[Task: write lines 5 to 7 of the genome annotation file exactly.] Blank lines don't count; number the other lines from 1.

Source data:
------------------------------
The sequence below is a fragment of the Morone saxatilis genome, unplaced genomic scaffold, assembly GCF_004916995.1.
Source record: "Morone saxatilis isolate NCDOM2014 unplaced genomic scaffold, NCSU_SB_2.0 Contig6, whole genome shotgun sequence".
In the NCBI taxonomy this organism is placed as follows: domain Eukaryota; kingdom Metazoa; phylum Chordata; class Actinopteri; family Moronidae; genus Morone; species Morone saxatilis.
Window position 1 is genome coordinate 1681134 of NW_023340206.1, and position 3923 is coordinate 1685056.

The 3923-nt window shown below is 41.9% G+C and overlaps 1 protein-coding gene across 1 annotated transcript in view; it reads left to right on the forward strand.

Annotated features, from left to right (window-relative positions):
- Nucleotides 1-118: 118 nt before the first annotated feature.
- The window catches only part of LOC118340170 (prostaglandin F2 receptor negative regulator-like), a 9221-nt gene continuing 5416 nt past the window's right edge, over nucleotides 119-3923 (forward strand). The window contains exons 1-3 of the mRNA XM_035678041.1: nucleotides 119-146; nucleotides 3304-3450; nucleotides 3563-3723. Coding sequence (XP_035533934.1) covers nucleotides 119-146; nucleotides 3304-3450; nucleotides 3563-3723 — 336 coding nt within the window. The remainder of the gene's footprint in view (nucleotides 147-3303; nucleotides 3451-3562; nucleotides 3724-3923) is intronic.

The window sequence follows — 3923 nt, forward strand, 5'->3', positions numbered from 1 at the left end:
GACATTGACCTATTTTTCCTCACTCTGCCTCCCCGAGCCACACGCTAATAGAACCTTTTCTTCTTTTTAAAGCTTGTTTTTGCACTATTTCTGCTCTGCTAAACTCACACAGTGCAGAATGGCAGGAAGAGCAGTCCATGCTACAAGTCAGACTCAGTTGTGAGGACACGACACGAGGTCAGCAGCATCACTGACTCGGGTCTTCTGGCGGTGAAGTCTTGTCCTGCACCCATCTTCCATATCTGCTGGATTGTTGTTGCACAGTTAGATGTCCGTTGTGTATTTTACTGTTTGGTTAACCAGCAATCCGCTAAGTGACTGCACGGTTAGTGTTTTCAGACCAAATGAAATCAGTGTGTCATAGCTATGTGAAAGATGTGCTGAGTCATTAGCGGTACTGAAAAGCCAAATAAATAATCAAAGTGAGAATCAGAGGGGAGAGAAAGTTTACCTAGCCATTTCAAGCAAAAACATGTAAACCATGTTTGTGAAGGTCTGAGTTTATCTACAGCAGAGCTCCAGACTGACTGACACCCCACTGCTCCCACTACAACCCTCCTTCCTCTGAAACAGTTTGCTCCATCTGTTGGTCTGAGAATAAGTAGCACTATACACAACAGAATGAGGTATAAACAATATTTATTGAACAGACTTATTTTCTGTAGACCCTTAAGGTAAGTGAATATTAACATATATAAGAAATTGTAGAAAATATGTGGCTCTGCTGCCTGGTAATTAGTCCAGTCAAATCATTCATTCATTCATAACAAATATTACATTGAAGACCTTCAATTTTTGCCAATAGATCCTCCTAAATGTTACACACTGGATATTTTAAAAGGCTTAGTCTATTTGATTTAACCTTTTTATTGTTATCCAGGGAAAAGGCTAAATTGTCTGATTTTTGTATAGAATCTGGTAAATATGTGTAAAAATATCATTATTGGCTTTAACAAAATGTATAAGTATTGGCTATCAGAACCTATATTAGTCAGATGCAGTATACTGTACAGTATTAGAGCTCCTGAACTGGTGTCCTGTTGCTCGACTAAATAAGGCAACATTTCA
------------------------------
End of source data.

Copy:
The 3923-nt window shown below is 41.9% G+C and overlaps 1 protein-coding gene across 1 annotated transcript in view; it reads left to right on the forward strand.

Annotated features, from left to right (window-relative positions):
- Nucleotides 1-118: 118 nt before the first annotated feature.